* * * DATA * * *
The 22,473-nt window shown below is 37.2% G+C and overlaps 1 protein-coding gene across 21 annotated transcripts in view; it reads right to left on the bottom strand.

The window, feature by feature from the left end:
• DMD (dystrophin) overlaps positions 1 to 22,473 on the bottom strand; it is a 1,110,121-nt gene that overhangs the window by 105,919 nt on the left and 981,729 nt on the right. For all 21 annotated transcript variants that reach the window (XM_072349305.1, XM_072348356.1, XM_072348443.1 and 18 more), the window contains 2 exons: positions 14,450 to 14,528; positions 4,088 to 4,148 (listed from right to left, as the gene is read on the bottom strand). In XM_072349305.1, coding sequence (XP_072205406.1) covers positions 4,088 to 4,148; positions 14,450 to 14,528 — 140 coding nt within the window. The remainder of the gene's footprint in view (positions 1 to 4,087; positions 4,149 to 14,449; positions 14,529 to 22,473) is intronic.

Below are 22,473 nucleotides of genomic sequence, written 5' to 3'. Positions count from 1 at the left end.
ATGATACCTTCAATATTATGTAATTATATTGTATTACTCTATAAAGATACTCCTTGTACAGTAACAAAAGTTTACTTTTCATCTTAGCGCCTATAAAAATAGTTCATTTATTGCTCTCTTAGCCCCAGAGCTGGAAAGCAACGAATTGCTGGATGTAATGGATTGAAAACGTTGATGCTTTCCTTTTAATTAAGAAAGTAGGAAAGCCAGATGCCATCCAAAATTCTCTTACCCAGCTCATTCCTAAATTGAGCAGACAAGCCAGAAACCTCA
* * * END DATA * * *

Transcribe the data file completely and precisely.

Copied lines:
The 22,473-nt window shown below is 37.2% G+C and overlaps 1 protein-coding gene across 21 annotated transcripts in view; it reads right to left on the bottom strand.

The window, feature by feature from the left end:
• DMD (dystrophin) overlaps positions 1 to 22,473 on the bottom strand; it is a 1,110,121-nt gene that overhangs the window by 105,919 nt on the left and 981,729 nt on the right. For all 21 annotated transcript variants that reach the window (XM_072349305.1, XM_072348356.1, XM_072348443.1 and 18 more), the window contains 2 exons: positions 14,450 to 14,528; positions 4,088 to 4,148 (listed from right to left, as the gene is read on the bottom strand). In XM_072349305.1, coding sequence (XP_072205406.1) covers positions 4,088 to 4,148; positions 14,450 to 14,528 — 140 coding nt within the window. The remainder of the gene's footprint in view (positions 1 to 4,087; positions 4,149 to 14,449; positions 14,529 to 22,473) is intronic.

Below are 22,473 nucleotides of genomic sequence, written 5' to 3'. Positions count from 1 at the left end.
ATGATACCTTCAATATTATGTAATTATATTGTATTACTCTATAAAGATACTCCTTGTACAGTAACAAAAGTTTACTTTTCATCTTAGCGCCTATAAAAATAGTTCATTTATTGCTCTCTTAGCCCCAGAGCTGGAAAGCAACGAATTGCTGGATGTAATGGATTGAAAACGTTGATGCTTTCCTTTTAATTAAGAAAGTAGGAAAGCCAGATGCCATCCAAAATTCTCTTACCCAGCTCATTCCTAAATTGAGCAGACAAGCCAGAAACCTCA